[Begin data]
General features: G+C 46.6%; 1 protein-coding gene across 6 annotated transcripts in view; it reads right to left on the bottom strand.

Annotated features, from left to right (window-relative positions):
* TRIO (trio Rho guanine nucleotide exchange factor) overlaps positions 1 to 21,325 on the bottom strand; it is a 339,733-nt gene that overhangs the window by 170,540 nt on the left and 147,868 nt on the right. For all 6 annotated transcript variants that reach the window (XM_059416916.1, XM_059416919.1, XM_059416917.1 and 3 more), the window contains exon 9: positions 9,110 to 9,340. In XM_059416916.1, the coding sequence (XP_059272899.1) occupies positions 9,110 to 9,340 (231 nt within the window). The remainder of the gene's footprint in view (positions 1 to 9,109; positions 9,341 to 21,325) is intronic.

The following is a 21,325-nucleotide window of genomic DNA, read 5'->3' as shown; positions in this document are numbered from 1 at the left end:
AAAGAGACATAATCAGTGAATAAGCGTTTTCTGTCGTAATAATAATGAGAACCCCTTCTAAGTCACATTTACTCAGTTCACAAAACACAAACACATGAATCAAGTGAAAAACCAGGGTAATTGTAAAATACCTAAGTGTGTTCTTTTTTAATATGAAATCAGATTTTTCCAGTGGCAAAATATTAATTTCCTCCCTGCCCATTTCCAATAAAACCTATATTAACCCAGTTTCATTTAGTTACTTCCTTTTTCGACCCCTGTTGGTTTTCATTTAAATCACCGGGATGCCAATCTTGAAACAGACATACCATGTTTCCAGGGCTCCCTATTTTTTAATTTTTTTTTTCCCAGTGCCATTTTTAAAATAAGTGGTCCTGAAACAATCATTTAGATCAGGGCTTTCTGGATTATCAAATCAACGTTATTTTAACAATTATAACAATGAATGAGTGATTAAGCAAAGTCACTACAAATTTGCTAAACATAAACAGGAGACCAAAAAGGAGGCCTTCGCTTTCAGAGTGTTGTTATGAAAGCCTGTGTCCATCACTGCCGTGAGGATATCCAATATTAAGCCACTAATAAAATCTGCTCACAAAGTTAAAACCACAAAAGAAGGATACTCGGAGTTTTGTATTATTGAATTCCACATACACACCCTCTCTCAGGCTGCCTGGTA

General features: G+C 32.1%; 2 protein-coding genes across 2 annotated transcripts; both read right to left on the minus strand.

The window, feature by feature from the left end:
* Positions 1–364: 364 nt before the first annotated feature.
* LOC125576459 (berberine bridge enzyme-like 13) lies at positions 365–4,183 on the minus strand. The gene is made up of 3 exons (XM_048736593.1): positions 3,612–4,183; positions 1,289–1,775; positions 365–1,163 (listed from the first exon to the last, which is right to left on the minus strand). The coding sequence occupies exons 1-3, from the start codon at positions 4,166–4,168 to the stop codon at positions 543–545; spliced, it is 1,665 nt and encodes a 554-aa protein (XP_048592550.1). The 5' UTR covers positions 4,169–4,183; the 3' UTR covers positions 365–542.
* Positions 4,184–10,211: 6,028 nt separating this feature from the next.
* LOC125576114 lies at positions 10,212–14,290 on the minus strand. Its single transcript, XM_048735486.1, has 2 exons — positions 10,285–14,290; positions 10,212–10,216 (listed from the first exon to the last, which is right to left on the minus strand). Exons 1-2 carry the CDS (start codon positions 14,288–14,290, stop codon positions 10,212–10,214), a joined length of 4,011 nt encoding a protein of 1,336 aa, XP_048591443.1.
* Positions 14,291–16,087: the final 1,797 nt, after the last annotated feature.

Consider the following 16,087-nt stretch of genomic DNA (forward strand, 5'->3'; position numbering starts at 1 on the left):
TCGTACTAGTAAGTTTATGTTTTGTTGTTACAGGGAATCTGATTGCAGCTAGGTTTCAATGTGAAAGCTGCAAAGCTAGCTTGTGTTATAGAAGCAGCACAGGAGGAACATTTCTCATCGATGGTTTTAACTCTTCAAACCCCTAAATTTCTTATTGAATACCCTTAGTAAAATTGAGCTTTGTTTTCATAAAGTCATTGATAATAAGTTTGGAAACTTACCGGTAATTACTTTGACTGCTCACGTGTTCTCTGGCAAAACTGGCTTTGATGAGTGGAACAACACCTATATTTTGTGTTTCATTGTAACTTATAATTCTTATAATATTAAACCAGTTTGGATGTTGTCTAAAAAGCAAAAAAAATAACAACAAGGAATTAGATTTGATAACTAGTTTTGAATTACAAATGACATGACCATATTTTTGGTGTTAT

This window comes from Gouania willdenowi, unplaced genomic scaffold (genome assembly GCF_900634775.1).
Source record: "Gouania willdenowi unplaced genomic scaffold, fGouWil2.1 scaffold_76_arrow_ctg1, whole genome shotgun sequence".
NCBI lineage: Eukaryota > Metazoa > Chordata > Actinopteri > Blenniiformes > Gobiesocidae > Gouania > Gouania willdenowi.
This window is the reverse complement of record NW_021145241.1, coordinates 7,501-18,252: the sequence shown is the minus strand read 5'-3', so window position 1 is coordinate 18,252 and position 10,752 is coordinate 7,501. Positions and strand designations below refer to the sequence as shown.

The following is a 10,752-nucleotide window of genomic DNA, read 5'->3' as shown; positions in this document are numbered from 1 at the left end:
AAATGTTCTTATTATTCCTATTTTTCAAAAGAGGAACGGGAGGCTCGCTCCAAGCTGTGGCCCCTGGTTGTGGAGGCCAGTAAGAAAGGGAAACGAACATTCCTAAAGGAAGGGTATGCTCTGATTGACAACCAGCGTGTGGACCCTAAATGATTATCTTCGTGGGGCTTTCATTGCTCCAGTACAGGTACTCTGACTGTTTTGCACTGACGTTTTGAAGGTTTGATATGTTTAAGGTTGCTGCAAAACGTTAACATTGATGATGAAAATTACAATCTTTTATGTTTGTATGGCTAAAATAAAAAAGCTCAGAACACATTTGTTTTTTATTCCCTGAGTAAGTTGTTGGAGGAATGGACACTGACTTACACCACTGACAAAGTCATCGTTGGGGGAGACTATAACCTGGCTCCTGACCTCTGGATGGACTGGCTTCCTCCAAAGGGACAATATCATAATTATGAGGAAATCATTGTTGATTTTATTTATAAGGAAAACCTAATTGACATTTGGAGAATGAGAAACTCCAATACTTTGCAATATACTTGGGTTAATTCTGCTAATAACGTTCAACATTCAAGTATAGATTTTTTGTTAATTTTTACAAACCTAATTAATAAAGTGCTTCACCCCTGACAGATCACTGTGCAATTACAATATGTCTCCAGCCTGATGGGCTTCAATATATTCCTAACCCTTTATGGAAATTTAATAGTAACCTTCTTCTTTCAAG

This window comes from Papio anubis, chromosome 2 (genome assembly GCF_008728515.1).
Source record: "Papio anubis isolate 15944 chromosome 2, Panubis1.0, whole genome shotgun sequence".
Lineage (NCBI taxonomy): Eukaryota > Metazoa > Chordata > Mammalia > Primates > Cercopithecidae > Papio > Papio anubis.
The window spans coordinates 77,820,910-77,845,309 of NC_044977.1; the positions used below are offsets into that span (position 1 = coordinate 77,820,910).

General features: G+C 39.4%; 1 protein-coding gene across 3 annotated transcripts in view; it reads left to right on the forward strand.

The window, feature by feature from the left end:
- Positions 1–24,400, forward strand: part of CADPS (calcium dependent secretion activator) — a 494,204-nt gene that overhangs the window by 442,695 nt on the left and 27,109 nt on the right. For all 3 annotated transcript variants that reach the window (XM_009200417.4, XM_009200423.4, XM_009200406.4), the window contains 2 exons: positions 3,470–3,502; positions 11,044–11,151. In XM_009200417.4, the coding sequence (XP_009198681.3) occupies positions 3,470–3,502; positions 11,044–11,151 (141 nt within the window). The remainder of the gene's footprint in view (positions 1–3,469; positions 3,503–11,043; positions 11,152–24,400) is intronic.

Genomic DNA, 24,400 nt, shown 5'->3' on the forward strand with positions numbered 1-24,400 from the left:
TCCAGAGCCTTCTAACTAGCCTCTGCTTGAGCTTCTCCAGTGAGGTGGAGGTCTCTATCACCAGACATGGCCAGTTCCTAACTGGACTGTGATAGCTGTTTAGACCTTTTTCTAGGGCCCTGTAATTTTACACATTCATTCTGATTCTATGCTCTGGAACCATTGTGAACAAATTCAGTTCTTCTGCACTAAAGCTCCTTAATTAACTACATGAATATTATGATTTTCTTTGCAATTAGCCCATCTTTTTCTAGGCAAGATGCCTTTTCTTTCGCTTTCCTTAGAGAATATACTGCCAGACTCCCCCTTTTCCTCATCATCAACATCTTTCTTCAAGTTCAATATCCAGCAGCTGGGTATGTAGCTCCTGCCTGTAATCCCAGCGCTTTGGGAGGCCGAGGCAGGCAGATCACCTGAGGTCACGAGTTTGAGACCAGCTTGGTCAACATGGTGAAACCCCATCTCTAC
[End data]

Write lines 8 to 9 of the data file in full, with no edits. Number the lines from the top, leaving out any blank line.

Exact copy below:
* Positions 1–364: 364 nt before the first annotated feature.
* LOC125576459 (berberine bridge enzyme-like 13) lies at positions 365–4,183 on the minus strand. The gene is made up of 3 exons (XM_048736593.1): positions 3,612–4,183; positions 1,289–1,775; positions 365–1,163 (listed from the first exon to the last, which is right to left on the minus strand). The coding sequence occupies exons 1-3, from the start codon at positions 4,166–4,168 to the stop codon at positions 543–545; spliced, it is 1,665 nt and encodes a 554-aa protein (XP_048592550.1). The 5' UTR covers positions 4,169–4,183; the 3' UTR covers positions 365–542.